Abstract [en]

    Purpose The purpose of this paper is to test how national culture may help to explain cross-country differences in new service development (NSD) by comparing the impact of NSD success factors between Mexico and Sweden. Design/methodology/approach Eight hypotheses based on prior literature on NSD and national culture were tested using covariance-based structural equation modeling and survey data from 210 Mexican and 173 Swedish firms. Findings Launch proficiency and customer interaction had a positive impact on NSD performance with no difference between the two cultures. NSD process formalization did not have clear positive impact on NSD performance but had a statistically significantly stronger impact in the structured culture (Mexico). Team empowerment affected NSD performance positively, but the difference between cultures was non-significant. Originality/value Paper directly tests how national culture moderates NSD performance using primary data. Findings suggest that the effects of NSD success factors are contingent on congruence with national culture.

  • 5.
    Valtakoski, Aku
    et al.
    Linköping University, Department of Management and Engineering, Business Administration. Linköping University, Faculty of Arts and Sciences.
    Witell, Lars
    Linköping University, Department of Management and Engineering, Business Administration. Linköping University, Faculty of Arts and Sciences. Karlstad Univ, Sweden.
    Service capabilities and servitized SME performance: contingency on firm age2018In: International Journal of Operations & Production Management, ISSN 0144-3577, E-ISSN 1758-6593, Vol. 38, no 4, p. 1144-1164Article in journal (Refereed)
    Abstract [en]

    Purpose The purpose of this paper is to study the impact of back-office (BO) service capability and front-office (FO) service capability, and how firm age influences the impact of these service capabilities on small and medium size enterprise (SME) performance. Design/methodology/approach Based on the prior literature on servitization and firm operational capabilities, hypotheses were developed on the impact of service capabilities on firm performance. These hypotheses were tested using a survey and externally sourced financial data on 224 SMEs in the software industry. Findings FO service capability has a positive impact on firm performance of SMEs. The effect of BO service capability was weaker and partly contrary to expectations, showing a negative effect on firm performance for young SMEs. As hypothesized, the impact of both BO and FO service capability is moderated by firm age. Young SMEs benefit more from FO service capability. For older SMEs, BO service capability becomes increasingly more important. Practical implications As different capabilities lead to different outcomes, SMEs need to carefully consider which service capabilities to invest in. As the relative importance of capabilities changes over time, SMEs need to be ready to change their strategic focus over time toward BO capabilities to attain optimal outcomes. Originality/value The findings suggest that factors such as industry, firm size, and firm age affect the optimal servitization path, and that current understanding of servitization does not necessarily apply to all servitized firms. The study also provides further evidence of the impact of service capabilities on firm performance.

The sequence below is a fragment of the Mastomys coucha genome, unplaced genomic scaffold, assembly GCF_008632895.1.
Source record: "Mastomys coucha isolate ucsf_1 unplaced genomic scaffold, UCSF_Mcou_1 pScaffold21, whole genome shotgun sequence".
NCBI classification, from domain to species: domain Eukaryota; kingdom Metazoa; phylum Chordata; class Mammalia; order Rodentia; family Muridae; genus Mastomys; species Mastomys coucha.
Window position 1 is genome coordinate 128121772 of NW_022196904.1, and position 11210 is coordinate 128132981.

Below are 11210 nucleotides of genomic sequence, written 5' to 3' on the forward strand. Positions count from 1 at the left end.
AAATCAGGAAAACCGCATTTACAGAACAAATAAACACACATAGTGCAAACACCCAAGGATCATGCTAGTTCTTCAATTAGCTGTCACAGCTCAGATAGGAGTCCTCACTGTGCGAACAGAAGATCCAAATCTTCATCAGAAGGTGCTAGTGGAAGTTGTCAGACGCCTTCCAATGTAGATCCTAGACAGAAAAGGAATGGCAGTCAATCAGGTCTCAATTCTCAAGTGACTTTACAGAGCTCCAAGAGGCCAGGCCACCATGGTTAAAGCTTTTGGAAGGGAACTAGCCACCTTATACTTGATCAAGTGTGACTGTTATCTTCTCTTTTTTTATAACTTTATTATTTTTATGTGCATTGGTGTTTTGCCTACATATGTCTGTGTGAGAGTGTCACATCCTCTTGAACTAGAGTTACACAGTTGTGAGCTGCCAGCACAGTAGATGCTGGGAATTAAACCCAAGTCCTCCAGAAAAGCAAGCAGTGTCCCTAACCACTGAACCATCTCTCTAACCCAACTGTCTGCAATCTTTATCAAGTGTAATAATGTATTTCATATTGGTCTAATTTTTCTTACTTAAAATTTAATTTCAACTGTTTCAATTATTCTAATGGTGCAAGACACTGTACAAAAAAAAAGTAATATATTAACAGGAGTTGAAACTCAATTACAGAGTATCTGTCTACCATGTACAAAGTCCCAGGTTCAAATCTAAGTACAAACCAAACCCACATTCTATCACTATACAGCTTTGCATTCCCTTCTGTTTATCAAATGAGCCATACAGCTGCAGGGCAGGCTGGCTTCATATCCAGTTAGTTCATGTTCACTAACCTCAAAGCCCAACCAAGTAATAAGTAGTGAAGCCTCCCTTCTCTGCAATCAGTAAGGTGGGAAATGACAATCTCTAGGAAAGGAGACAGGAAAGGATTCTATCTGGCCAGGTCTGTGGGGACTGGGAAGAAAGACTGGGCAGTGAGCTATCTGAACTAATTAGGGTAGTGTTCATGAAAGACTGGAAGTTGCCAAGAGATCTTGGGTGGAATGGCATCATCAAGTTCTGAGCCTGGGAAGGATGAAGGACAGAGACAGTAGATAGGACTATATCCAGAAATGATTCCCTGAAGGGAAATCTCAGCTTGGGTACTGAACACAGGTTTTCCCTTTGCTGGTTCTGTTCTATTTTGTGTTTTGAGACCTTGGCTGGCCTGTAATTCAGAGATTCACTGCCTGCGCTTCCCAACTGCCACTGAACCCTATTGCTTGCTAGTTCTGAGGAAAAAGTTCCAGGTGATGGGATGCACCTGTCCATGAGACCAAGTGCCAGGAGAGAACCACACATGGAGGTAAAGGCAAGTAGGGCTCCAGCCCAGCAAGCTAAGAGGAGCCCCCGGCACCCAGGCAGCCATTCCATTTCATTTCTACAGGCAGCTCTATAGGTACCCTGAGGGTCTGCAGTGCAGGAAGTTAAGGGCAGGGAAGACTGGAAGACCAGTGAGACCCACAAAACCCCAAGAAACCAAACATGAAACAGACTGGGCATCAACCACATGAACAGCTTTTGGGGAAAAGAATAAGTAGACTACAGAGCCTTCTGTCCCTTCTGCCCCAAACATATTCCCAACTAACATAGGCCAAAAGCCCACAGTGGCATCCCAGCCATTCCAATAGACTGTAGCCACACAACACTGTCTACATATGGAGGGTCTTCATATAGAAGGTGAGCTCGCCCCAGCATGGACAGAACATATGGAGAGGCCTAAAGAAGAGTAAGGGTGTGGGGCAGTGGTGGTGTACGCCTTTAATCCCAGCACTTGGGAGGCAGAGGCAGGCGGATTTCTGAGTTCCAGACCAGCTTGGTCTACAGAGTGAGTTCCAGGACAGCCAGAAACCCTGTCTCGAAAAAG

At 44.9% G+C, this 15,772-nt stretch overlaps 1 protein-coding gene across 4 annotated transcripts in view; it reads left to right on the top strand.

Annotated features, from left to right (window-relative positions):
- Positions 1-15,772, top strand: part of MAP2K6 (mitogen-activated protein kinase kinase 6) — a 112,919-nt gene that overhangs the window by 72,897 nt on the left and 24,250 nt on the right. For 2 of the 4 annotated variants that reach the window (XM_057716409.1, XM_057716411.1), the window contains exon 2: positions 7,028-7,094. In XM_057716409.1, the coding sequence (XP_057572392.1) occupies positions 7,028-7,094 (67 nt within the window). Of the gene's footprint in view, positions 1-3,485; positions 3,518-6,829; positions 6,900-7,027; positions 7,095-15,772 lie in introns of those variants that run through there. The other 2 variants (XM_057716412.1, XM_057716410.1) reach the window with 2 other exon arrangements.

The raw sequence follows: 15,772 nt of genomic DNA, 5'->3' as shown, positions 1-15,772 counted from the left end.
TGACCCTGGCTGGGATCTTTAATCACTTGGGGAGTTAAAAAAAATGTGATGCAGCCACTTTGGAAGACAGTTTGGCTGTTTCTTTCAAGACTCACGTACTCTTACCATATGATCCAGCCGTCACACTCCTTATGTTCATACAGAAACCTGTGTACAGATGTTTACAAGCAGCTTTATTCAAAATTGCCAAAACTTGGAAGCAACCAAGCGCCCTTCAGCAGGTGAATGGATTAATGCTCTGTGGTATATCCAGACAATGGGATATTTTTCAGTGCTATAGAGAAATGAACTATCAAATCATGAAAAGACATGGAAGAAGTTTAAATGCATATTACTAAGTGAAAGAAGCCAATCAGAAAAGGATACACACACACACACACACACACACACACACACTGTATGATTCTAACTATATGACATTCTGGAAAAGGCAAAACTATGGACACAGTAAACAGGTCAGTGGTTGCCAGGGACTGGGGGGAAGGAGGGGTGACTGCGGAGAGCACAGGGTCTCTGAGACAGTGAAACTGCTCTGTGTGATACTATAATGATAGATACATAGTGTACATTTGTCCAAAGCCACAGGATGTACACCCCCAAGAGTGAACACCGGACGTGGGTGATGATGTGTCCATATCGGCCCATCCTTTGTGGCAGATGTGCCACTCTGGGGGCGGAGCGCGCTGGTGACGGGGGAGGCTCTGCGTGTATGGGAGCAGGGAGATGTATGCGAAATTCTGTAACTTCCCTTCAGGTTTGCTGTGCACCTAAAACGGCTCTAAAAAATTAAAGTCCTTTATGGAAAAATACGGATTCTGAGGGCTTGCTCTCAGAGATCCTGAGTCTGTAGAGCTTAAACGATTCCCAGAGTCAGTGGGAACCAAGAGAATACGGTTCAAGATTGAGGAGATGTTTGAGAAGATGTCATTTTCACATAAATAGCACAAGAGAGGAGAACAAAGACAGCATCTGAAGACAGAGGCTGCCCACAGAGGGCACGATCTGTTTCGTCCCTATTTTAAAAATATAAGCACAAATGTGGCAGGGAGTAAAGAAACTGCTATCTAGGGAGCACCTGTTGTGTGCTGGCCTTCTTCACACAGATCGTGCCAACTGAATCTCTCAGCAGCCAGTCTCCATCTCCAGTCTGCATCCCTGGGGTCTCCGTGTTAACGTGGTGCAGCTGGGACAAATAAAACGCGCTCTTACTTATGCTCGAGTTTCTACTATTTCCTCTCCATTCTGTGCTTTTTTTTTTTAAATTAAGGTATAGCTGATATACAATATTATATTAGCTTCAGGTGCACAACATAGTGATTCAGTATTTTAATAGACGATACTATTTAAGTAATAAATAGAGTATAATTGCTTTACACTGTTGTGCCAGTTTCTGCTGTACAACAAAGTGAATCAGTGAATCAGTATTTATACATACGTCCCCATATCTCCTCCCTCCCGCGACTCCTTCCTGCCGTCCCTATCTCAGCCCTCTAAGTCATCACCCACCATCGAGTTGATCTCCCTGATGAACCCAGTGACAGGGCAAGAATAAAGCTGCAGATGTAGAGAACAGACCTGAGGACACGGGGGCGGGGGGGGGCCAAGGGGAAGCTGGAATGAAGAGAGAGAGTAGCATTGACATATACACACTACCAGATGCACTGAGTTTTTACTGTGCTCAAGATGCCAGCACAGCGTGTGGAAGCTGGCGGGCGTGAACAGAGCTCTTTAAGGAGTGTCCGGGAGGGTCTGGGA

1 - 5 of 5
CiteExportLink to result list
Permanent link
Cite
Citation style
  • apa
  • ieee
  • modern-language-association-8th-edition
  • vancouver
  • oxford
  • Other style
More styles
Language
  • de-DE
  • en-GB
  • en-US
  • fi-FI
  • nn-NO
  • nn-NB
  • sv-SE
  • Other locale
More languages
Output format
  • html
  • text
  • asciidoc
  • rtf